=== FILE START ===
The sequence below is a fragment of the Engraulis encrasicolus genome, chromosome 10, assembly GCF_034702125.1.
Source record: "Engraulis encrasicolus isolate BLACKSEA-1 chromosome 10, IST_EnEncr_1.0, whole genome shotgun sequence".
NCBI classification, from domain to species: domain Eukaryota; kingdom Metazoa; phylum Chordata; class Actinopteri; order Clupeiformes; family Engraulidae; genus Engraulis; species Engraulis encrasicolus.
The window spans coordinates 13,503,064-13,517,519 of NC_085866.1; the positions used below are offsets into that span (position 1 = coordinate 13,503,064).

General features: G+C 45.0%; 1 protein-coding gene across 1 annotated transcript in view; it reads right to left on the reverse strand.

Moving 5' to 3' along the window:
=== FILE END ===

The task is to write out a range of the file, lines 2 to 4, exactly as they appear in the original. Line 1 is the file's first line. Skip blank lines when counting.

Source record: "Engraulis encrasicolus isolate BLACKSEA-1 chromosome 10, IST_EnEncr_1.0, whole genome shotgun sequence".
NCBI classification, from domain to species: domain Eukaryota; kingdom Metazoa; phylum Chordata; class Actinopteri; order Clupeiformes; family Engraulidae; genus Engraulis; species Engraulis encrasicolus.
The window spans coordinates 13,503,064-13,517,519 of NC_085866.1; the positions used below are offsets into that span (position 1 = coordinate 13,503,064).